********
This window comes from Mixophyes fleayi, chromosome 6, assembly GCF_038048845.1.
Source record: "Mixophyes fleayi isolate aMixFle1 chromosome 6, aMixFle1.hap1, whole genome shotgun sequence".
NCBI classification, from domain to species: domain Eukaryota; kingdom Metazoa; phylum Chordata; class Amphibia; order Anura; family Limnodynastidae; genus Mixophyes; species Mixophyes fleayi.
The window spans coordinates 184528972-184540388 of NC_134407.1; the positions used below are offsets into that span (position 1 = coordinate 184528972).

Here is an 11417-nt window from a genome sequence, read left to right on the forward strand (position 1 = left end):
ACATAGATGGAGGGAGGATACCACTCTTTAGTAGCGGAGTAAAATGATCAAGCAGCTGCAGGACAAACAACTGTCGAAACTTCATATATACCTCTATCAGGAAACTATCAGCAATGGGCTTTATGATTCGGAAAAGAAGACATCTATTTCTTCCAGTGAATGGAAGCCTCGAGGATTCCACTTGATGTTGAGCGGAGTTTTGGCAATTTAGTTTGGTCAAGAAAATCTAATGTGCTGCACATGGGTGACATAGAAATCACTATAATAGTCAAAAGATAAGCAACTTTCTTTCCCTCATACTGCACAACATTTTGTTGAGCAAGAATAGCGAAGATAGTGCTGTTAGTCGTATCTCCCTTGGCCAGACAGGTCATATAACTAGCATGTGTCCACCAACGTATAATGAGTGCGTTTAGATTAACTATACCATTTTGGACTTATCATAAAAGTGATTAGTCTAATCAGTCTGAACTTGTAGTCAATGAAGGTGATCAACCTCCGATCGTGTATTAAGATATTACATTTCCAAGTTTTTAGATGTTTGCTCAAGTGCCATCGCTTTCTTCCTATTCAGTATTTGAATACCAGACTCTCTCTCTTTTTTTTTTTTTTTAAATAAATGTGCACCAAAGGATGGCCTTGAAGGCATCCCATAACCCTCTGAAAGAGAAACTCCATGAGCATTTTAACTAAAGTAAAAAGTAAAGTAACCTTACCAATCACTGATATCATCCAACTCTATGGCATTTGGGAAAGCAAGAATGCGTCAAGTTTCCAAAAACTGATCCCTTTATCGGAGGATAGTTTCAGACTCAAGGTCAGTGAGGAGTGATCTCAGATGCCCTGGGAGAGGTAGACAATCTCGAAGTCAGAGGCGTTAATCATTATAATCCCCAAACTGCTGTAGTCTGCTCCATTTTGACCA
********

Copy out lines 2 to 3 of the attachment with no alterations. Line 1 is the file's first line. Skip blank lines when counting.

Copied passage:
Source record: "Mixophyes fleayi isolate aMixFle1 chromosome 6, aMixFle1.hap1, whole genome shotgun sequence".
NCBI classification, from domain to species: domain Eukaryota; kingdom Metazoa; phylum Chordata; class Amphibia; order Anura; family Limnodynastidae; genus Mixophyes; species Mixophyes fleayi.